I think this question ties directly to the next verse, which says that she does him good, and not harm, all the days of her life. In order for my husband’s heart to trust me, he must know that I intend only good for him, for the rest of our lives. There should be no question in his mind that I will ever intend to harm him. 

Everything I do should communicate to him that my intentions are always for his good. Yes, we will fight, we will go through ups and downs, I will be grumpy and mean and selfish, but my main goal as a wife is to do him good, and never to harm him.

The rest of the verses in Proverbs 31 hash out how to gain this trust from my husband. How will my husband know he can trust me? How will he know I will do good to him? By my actions. In my day-to-day activities, the way I work, the way I run our house, the way I raise our children, I am showing my husband that his heart can trust me. I am saying to him, “I am a safe place. Our home is a safe place.”

Read the full text of Proverbs 31 here.  



Proverbs 31 Woman“An excellent wife who can find? She is far more precious than jewels.” {Proverbs 31:10}

If you’re a churchgoer, you probably know the phrase “Proverbs 31 woman.” In fact, you probably have a fairly distinct reaction to it. You might think, “Ah yes, the Proverbs 31 woman. What a wonderful depiction of what we as wives and mothers should strive toward.” Or you could be thinking, “Oh gosh, not the Proverbs 31 woman. What a terrible and unnecessary weight of responsibility this has placed on the shoulders of so many poor wives and mothers!”

As with many Bible passages, I think Proverbs 31 has done great good and great harm to women in the hands of Christians. It has been held up as an ideal, and anytime we hold something up as an ideal, we risk turning it into an idol. We risk turning an encouragement into a burden. 

However, as with all Bible passages, no matter how it has been mishandled or misinterpreted, it is the word of God, it is meant for our benefit and it is true.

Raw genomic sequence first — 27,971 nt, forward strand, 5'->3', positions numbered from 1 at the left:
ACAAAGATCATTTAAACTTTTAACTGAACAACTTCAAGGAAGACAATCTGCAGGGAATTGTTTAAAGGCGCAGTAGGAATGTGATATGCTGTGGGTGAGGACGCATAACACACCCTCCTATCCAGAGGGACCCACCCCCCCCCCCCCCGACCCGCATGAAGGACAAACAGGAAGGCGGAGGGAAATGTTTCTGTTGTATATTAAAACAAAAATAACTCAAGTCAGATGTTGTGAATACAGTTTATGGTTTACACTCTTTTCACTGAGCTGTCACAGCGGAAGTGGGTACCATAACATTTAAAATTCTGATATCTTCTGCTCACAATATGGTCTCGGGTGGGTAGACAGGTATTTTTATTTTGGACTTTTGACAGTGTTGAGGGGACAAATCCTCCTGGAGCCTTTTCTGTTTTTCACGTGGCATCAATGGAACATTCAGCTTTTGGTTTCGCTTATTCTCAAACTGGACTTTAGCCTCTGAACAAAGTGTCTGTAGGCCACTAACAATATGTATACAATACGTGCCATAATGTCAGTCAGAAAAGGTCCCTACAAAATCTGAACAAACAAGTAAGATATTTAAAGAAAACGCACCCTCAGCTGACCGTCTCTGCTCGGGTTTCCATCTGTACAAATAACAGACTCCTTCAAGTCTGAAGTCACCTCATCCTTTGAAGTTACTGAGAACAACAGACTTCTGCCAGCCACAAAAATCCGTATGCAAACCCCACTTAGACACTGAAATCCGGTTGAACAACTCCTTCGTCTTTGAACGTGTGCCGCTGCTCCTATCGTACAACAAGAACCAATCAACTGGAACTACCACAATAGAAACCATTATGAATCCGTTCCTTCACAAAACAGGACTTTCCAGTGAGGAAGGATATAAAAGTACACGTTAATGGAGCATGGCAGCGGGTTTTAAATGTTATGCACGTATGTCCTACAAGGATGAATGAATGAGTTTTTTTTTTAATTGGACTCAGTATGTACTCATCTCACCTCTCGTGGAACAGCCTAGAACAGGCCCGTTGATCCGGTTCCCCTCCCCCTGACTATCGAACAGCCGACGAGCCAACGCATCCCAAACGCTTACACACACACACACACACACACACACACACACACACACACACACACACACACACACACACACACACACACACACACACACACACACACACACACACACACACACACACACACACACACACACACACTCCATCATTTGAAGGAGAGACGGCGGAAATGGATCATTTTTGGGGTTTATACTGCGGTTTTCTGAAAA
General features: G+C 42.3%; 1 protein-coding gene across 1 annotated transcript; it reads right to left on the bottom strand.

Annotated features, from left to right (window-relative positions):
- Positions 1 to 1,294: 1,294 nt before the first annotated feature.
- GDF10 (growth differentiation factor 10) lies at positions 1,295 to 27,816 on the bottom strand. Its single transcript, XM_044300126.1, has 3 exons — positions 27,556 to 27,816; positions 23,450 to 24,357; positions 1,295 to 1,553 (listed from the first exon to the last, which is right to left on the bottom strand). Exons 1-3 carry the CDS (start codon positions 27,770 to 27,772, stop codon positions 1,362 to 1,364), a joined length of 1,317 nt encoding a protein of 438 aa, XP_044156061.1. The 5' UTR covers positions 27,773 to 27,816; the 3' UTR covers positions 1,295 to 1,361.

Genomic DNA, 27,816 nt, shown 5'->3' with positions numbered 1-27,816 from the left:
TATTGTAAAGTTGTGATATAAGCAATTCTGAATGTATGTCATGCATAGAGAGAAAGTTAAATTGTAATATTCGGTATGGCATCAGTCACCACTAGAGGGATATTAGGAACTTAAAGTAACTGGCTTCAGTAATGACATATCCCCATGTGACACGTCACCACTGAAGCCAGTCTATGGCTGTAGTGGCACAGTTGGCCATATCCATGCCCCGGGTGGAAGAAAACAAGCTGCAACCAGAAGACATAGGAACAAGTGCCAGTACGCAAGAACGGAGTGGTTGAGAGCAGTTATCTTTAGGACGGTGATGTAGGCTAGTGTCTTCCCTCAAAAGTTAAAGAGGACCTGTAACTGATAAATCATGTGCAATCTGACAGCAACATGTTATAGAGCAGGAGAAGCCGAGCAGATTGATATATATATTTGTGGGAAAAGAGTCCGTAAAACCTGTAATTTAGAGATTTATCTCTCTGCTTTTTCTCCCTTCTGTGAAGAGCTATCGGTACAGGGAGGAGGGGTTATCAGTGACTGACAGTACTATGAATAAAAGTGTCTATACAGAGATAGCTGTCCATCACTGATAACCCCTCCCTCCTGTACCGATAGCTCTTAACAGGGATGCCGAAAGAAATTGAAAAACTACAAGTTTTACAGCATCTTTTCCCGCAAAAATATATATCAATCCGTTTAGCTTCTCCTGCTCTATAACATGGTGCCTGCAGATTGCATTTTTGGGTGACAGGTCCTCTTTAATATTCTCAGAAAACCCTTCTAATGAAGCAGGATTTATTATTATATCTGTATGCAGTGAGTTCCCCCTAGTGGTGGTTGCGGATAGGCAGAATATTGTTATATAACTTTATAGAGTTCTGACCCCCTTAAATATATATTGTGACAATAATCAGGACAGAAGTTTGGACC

I read through it this morning and was struck by how exhaustive the description of the so-called Proverbs 31 woman is. Each verse strikes a new chord, hits on another aspect of what the writer considers to be an excellent wife. I know passages like this can be abused, but when I read it I am, above all else, convicted.

It begins with this: 

“An excellent wife who can find?” So right off the bat we know that a woman with the following qualities is rare. While this is something we should strive for, it’s not something that is easy to attain. Let’s face it, it’s not easy being a good wife. I would never even begin to describe myself as an excellent wife. I don’t know anyone who would.  

“She is far more precious than jewels.” Not as precious as jewels, not just a little bit more precious than jewels. Far more precious than jewels. It is not just the rarity of jewels that makes them precious; it is also their inherent qualities, their beauty. She possesses the attributes that every husband seeks, makes him richer than any jewels would.

So what do we do with this? Do we scoff and say “Well that’s unfair. This standard is preposterous, how can anyone expect to live up to this?” Or do we write each of the following qualities on our to-do list, slowly and methodically checking them off as we spend all of our time and energy attempting to live up to this lofty ideal?

I don’t think either of these options is wise. I do, however, think it is wise to consider the verses that follow this first verse, to dig into what they mean and to see how they apply to our lives.

So that’s what I’m going to do, over the next several weeks, on the blog. I’m going to go through this passage bit by bit and see what I find. Hopefully you’ll resonate with some of my findings and even dig up some wisdom for your own life. I’m excited to see where this leads us.